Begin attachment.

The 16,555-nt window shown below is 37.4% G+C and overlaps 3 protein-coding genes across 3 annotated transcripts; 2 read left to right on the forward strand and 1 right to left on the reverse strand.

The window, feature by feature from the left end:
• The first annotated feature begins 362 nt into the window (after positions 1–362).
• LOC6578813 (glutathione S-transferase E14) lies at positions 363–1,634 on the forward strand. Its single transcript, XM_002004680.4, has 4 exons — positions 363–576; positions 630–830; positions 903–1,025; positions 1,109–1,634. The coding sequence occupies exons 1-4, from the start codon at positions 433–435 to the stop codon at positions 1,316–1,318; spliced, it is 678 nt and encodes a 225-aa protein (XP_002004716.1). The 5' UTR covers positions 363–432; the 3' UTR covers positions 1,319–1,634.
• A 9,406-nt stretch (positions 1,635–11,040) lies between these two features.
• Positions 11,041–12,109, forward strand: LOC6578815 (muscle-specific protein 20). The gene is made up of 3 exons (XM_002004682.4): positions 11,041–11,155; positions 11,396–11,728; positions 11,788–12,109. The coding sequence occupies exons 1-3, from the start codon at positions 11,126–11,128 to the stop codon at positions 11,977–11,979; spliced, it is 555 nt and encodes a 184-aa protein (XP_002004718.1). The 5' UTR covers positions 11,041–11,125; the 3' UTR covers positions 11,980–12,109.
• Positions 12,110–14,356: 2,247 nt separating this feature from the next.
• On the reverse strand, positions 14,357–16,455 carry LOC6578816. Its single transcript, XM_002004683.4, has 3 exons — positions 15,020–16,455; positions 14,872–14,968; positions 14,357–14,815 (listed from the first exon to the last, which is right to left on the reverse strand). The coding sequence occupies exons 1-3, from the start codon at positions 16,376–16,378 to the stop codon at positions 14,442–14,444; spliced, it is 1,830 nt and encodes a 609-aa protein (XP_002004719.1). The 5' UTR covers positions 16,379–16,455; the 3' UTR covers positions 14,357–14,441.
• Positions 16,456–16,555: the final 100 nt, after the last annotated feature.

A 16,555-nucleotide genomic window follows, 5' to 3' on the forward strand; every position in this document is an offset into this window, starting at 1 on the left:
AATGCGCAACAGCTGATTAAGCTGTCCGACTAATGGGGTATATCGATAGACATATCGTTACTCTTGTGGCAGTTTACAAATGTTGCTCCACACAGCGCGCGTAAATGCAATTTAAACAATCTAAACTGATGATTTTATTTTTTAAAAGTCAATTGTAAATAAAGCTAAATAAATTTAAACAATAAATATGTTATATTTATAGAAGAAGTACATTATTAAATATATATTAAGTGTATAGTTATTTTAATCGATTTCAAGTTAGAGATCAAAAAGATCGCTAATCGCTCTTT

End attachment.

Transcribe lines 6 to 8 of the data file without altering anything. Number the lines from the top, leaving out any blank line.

• Positions 11,041–12,109, forward strand: LOC6578815 (muscle-specific protein 20). The gene is made up of 3 exons (XM_002004682.4): positions 11,041–11,155; positions 11,396–11,728; positions 11,788–12,109. The coding sequence occupies exons 1-3, from the start codon at positions 11,126–11,128 to the stop codon at positions 11,977–11,979; spliced, it is 555 nt and encodes a 184-aa protein (XP_002004718.1). The 5' UTR covers positions 11,041–11,125; the 3' UTR covers positions 11,980–12,109.
• Positions 12,110–14,356: 2,247 nt separating this feature from the next.
• On the reverse strand, positions 14,357–16,455 carry LOC6578816. Its single transcript, XM_002004683.4, has 3 exons — positions 15,020–16,455; positions 14,872–14,968; positions 14,357–14,815 (listed from the first exon to the last, which is right to left on the reverse strand). The coding sequence occupies exons 1-3, from the start codon at positions 16,376–16,378 to the stop codon at positions 14,442–14,444; spliced, it is 1,830 nt and encodes a 609-aa protein (XP_002004719.1). The 5' UTR covers positions 16,379–16,455; the 3' UTR covers positions 14,357–14,441.